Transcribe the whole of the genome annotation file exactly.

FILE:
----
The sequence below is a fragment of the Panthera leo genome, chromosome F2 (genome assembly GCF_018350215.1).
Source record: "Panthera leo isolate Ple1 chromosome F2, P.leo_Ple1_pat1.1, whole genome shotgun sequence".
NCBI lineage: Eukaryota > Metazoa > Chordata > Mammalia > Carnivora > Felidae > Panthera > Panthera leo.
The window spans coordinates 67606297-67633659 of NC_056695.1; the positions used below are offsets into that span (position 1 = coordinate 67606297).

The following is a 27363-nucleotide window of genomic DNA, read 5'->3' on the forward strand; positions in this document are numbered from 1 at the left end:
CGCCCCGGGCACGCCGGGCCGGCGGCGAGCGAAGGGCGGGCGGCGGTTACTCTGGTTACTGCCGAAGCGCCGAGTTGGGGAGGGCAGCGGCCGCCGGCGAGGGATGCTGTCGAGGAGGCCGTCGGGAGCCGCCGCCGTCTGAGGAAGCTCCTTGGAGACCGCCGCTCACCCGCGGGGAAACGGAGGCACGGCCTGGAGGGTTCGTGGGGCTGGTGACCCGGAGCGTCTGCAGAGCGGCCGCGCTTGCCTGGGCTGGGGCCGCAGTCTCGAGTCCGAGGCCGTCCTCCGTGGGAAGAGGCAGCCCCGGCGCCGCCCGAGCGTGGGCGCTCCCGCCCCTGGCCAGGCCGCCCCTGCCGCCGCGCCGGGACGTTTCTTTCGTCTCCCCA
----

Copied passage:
The sequence below is a fragment of the Panthera leo genome, chromosome F2 (genome assembly GCF_018350215.1).
Source record: "Panthera leo isolate Ple1 chromosome F2, P.leo_Ple1_pat1.1, whole genome shotgun sequence".
NCBI lineage: Eukaryota > Metazoa > Chordata > Mammalia > Carnivora > Felidae > Panthera > Panthera leo.
The window spans coordinates 67606297-67633659 of NC_056695.1; the positions used below are offsets into that span (position 1 = coordinate 67606297).

The following is a 27363-nucleotide window of genomic DNA, read 5'->3' on the forward strand; positions in this document are numbered from 1 at the left end:
CGCCCCGGGCACGCCGGGCCGGCGGCGAGCGAAGGGCGGGCGGCGGTTACTCTGGTTACTGCCGAAGCGCCGAGTTGGGGAGGGCAGCGGCCGCCGGCGAGGGATGCTGTCGAGGAGGCCGTCGGGAGCCGCCGCCGTCTGAGGAAGCTCCTTGGAGACCGCCGCTCACCCGCGGGGAAACGGAGGCACGGCCTGGAGGGTTCGTGGGGCTGGTGACCCGGAGCGTCTGCAGAGCGGCCGCGCTTGCCTGGGCTGGGGCCGCAGTCTCGAGTCCGAGGCCGTCCTCCGTGGGAAGAGGCAGCCCCGGCGCCGCCCGAGCGTGGGCGCTCCCGCCCCTGGCCAGGCCGCCCCTGCCGCCGCGCCGGGACGTTTCTTTCGTCTCCCCA